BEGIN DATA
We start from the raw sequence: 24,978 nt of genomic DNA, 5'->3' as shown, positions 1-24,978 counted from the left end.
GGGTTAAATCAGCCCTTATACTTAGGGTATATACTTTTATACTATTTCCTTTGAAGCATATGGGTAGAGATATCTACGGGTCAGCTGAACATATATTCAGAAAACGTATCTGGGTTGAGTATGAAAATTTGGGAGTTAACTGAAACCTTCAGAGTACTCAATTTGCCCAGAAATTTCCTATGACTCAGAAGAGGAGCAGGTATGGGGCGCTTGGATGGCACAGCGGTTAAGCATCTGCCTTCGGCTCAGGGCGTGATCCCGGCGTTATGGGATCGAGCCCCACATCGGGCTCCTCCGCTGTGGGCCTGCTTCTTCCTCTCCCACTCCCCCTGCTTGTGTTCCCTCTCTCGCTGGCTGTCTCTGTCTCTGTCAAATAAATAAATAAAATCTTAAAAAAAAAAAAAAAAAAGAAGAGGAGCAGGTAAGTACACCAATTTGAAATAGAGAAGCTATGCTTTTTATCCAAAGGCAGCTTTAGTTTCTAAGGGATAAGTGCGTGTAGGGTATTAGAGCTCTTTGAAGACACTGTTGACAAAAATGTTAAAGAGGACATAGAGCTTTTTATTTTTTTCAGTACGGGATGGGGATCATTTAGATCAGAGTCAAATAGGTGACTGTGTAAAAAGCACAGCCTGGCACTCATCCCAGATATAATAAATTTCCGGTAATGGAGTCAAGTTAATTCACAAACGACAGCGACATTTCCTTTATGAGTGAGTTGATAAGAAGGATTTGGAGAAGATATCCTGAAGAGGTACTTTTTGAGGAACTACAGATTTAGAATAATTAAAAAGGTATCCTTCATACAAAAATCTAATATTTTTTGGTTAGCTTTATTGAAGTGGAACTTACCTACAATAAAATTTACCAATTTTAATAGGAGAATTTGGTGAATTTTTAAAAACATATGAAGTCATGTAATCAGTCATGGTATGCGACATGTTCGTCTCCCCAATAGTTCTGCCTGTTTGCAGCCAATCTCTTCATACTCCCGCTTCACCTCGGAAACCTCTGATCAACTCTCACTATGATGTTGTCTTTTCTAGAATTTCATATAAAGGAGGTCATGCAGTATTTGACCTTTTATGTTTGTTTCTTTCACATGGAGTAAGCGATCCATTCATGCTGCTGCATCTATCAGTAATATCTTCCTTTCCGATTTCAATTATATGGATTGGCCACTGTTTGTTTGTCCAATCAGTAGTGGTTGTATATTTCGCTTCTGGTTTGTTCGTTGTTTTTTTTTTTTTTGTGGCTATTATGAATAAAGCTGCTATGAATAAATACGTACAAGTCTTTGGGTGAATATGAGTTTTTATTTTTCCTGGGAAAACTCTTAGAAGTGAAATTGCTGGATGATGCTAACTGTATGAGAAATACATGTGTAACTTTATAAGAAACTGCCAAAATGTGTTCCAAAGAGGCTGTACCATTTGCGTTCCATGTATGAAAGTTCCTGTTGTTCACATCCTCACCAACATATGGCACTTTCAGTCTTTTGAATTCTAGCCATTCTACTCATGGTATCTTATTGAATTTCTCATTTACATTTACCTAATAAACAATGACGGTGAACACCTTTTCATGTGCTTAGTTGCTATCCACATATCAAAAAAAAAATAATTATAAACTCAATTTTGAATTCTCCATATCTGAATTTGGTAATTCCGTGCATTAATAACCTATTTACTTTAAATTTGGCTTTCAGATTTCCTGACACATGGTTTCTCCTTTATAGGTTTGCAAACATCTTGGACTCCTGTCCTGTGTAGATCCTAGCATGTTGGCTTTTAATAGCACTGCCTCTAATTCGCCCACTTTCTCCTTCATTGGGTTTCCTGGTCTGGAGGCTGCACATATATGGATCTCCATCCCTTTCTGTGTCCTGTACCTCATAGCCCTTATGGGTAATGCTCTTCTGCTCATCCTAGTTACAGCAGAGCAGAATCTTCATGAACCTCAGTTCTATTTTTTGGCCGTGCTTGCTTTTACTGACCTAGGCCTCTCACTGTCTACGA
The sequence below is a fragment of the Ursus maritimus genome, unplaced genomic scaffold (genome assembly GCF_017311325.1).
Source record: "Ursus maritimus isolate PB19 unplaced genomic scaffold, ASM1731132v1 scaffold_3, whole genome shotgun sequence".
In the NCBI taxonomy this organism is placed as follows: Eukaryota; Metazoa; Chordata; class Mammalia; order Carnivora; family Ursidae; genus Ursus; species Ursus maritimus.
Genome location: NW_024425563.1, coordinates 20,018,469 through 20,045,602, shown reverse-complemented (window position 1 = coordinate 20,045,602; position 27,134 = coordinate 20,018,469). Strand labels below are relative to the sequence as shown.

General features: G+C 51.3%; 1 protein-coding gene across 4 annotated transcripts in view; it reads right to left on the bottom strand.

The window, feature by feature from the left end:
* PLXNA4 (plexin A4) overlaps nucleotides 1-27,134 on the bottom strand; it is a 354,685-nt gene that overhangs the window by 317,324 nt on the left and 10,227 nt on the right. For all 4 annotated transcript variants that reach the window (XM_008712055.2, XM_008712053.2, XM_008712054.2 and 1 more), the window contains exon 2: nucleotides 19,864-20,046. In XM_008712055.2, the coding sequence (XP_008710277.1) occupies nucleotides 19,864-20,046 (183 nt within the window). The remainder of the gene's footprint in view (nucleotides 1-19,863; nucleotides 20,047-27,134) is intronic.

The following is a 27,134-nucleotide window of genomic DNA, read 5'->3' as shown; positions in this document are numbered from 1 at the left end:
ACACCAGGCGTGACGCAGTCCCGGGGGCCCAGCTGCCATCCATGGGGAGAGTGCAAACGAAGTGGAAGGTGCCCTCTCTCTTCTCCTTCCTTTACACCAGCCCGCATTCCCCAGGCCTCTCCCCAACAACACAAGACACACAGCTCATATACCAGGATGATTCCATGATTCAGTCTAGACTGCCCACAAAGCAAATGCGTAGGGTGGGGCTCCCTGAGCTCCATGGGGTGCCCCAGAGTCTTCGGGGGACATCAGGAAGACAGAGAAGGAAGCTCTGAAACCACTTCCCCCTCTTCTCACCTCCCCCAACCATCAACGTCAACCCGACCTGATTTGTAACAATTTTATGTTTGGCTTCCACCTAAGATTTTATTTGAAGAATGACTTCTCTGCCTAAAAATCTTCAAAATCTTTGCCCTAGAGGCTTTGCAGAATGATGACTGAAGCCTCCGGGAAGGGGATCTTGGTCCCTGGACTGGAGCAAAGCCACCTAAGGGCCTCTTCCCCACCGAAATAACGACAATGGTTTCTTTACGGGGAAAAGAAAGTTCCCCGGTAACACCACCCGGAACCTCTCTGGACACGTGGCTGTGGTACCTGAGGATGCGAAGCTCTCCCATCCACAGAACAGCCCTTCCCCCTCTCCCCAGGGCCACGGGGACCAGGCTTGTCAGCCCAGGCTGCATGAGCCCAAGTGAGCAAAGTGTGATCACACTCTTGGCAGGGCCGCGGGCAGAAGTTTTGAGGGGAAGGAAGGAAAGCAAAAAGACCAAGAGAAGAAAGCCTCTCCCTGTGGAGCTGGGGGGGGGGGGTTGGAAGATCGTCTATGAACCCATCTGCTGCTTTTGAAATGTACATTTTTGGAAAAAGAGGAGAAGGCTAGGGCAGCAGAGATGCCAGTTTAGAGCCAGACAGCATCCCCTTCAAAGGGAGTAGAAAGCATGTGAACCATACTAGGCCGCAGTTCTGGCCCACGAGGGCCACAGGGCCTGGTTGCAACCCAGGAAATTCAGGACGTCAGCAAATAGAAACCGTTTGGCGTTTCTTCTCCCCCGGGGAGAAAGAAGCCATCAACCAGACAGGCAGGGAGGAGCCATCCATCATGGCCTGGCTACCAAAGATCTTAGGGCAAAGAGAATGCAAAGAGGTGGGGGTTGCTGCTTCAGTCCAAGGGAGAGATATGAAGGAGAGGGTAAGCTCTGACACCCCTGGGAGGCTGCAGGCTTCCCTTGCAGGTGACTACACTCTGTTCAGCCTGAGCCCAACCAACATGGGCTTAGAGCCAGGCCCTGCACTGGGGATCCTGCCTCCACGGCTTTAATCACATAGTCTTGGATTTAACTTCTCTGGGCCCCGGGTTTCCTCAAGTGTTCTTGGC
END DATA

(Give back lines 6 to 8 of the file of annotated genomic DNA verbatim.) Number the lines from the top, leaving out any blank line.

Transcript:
Genome location: NW_024425563.1, coordinates 20,018,469 through 20,045,602, shown reverse-complemented (window position 1 = coordinate 20,045,602; position 27,134 = coordinate 20,018,469). Strand labels below are relative to the sequence as shown.

General features: G+C 51.3%; 1 protein-coding gene across 4 annotated transcripts in view; it reads right to left on the bottom strand.

The window, feature by feature from the left end: